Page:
The free agency market continues to be relatively cold, but there were a sudden influx of rumors last week. Of particular note to Royals fans was the rumor that the team had an offer out to Eric Hosmer for $147 million dollars over seven years, more than double the largest contract ever paid out to a Royals player. There was something of a storm on social media about this for a while, primarily debating whether Eric Hosmer could possibly live up to such a contract in terms of on-field production with Shaun concluding probably not.
What most people seemed to be forgetting is that things being what they are, it doesn’t even matter if he can.
If the Royals re-sign him to try to compete
The Royals are not going to be competitive in the foreseeable future. They lost 82 games last season and now three out of their top four position players by fWAR are free agents - Hosmer, Mike Moustakas, and Lorenzo Cain, along with their second- and fifth-best pitchers, Mike Minor and Jason Vargas. Then they traded their fourth-best and sixth-best pitchers - Joakim Soria and Scott Alexander, respectively.
In other words, the team needed to improve from last season and before they can even start that process they’d have to replace most of their top players. They have one guy at the minor league level - Jorge Soler - with enough production and potential to seem like he might be a guy to offer a noticeable upgrade to the roster. The problem is that he has already failed miserably at the major league level in multiple stints over the course of the past two seasons. Any other positives that come out of the Royals’ farm system will be a complete surprise, at this point.
But let’s say they did sign The Wizard of Hoz to a deal, any deal, with the expectation that he’ll help them compete. He’s projected to be worth a little less than 3 fWAR next season, a significant drop off from 2017 that is reflective of his history as a player who has never put up back to back quality seasons.
But let’s say he’s worth 10 fWAR next year - that’s peak, healthy Mike Trout levels of production - that would be a huge boost to the team, right? Most people agree that a replacement level team (i.e. one in which the combined efforts of the players would be worth 0 WAR) would manage about 48 wins. The Royals need to get to 90 wins or so to make the playoffs. Add Hosmer’s 10 wins to that and you get 58. That’s a good start, but what will the rest of the team give you?
If you add up all of Steamer’s positive WAR projections for next season - disregarding the fact that some of the players in those projections likely won’t even be on the big league roster as well as ignoring any neutral or negative WAR numbers - you get 9.6 fWAR for the offense and and 11.1 fWAR from the pitchers. Even if you generously round both of those up you get 22 fWAR. Add that to the 58 wins from before and you still only get 80 wins. If Hosmer suddenly played like Trout next year the Royals would still have to find 10 more wins on their roster, somewhere. That isn’t going to happen without the Royals throwing a lot of money at the problem and getting lucky. Since they have already dealt possibly their best remaining reliever in order to clear the salary of another quality reliever, that seems unlikely.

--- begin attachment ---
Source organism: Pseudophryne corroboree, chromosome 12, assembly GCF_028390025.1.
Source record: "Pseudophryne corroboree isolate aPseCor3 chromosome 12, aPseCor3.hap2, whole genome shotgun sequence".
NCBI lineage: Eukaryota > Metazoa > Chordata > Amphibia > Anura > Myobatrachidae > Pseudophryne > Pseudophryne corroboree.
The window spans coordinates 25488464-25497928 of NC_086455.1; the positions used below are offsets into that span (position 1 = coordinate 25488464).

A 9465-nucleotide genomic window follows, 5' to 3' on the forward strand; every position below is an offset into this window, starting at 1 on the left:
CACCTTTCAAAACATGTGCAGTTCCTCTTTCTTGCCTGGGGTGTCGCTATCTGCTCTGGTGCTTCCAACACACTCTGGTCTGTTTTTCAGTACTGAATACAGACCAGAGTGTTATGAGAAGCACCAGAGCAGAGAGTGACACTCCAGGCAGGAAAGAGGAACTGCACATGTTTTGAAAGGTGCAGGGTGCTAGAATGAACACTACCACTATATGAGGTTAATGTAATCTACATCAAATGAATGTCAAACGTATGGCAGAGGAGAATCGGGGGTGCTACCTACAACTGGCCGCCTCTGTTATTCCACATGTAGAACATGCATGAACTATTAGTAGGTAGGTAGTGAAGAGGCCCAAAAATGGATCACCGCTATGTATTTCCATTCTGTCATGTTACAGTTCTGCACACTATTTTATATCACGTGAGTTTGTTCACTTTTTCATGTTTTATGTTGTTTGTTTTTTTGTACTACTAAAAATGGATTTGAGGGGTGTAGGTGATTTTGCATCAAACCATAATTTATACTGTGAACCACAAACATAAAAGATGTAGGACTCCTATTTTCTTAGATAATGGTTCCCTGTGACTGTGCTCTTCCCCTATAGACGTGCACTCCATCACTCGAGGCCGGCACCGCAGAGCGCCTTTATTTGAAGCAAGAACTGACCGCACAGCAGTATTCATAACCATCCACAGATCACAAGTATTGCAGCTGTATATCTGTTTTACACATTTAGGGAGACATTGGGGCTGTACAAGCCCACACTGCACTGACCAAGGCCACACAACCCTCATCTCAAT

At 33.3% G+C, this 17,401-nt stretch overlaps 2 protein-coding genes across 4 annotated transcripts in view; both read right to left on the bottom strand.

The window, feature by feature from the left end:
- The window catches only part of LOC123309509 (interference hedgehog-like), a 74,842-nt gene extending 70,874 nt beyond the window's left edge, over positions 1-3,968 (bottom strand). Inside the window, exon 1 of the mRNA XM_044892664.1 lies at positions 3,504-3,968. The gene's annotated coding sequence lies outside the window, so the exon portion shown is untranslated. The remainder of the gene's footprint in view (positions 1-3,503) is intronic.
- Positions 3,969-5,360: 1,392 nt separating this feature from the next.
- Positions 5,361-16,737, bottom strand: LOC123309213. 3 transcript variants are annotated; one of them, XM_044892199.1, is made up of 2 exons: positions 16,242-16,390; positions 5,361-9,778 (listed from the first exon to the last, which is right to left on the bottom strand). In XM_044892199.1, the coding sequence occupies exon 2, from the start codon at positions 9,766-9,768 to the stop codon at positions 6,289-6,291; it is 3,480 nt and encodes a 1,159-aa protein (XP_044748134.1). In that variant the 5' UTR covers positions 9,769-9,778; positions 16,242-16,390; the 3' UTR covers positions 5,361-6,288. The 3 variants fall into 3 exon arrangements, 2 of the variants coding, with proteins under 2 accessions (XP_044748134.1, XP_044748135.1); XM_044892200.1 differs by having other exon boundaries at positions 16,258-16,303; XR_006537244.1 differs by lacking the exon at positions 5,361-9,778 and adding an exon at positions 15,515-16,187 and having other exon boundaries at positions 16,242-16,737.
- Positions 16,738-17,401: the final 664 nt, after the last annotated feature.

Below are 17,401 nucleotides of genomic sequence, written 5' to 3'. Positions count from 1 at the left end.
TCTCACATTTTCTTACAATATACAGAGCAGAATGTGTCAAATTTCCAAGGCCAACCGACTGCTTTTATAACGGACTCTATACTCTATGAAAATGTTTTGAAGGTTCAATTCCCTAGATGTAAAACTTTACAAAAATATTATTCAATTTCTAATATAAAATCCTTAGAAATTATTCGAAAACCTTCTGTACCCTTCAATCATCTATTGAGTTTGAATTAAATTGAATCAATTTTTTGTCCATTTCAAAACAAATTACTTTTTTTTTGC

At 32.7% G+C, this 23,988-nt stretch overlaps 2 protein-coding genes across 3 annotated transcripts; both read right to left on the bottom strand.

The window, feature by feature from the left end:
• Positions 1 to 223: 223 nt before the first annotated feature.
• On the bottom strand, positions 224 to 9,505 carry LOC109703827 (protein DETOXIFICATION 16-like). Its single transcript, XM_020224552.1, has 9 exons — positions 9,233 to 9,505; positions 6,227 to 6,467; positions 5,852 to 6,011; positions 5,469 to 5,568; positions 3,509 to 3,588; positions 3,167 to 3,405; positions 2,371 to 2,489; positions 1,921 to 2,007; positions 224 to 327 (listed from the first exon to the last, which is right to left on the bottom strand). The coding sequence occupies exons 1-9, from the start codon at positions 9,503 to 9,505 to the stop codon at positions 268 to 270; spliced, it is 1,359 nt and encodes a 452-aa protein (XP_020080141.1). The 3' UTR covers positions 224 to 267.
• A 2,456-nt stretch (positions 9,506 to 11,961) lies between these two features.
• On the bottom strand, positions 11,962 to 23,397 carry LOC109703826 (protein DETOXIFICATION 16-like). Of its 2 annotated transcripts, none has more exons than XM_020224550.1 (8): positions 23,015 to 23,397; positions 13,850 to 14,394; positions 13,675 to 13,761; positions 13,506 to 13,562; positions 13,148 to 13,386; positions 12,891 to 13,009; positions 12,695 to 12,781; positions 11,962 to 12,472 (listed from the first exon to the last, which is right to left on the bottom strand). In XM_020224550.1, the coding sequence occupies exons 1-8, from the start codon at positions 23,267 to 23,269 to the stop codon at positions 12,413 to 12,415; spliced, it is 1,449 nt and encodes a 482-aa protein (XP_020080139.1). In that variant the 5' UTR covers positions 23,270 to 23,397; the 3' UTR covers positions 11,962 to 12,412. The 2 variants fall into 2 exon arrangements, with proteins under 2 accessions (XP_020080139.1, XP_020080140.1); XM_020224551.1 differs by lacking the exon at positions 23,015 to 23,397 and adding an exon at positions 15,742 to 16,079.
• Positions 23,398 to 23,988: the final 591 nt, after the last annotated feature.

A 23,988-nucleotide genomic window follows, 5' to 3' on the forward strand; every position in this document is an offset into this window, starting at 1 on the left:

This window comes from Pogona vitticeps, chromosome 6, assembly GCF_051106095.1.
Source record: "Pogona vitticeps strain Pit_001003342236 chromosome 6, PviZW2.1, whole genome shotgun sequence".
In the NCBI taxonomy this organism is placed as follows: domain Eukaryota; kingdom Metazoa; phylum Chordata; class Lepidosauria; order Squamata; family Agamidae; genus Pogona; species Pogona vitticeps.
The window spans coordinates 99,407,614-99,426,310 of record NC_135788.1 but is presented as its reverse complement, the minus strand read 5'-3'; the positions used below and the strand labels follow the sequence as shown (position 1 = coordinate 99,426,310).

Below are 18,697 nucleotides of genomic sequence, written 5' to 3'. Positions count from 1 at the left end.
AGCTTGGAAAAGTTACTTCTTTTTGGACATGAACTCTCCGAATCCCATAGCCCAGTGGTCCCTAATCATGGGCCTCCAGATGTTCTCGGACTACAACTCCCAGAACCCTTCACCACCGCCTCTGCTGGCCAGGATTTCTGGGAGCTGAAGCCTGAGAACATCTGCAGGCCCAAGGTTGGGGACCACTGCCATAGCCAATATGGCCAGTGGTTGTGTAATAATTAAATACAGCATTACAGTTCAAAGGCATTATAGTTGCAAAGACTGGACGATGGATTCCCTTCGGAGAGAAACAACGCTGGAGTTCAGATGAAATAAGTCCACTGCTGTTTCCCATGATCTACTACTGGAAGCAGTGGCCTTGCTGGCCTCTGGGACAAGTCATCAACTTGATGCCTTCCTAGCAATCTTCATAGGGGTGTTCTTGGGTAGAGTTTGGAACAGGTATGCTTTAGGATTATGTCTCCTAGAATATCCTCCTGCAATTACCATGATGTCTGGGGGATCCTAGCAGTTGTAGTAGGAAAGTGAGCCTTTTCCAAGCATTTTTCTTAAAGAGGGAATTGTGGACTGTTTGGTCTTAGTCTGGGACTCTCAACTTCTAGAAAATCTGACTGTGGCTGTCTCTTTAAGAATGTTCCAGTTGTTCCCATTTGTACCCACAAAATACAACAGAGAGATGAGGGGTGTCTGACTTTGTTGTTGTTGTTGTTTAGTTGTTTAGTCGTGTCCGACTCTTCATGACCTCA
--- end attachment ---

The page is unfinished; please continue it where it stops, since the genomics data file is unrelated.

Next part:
The other argument that has been made a lot recently is that Eric Hosmer has intangible qualities which would make him a valuable asset to a rebuilding team. Let’s set aside, for the moment, what fair market value for intangibles would be because, being intangible, there is no real way to assign such a value. Instead let’s answer the question of what exactly his intangibles might be and how they could help. According to a bit of scouring of other articles and social media posts his potential intangibles include:
- Signing him would allow the team to sell more tickets and merchandise by proving the team is loyal to its stars.
- He would be able to serve as a veteran leader for a younger team which may need such leadership.
- He could serve as a kind of culture coach and teach incoming players about the Royals as winners and the right way to play the game.
- He could make the team look better as they head into their TV deal negotiations.
But the thing about these intangibles, in such cases where they exist and have real value, is that Hosmer is far from the only one who can provide them. Several players already on the roster can provide much of this or they could sign other players who would likely cost far less.
- Merchandise sales are mostly dumped into a pool and split between the teams. Selling a Royals Eric Hosmer jersey benefits the team little more than selling a Yankees Eric Hosmer jersey.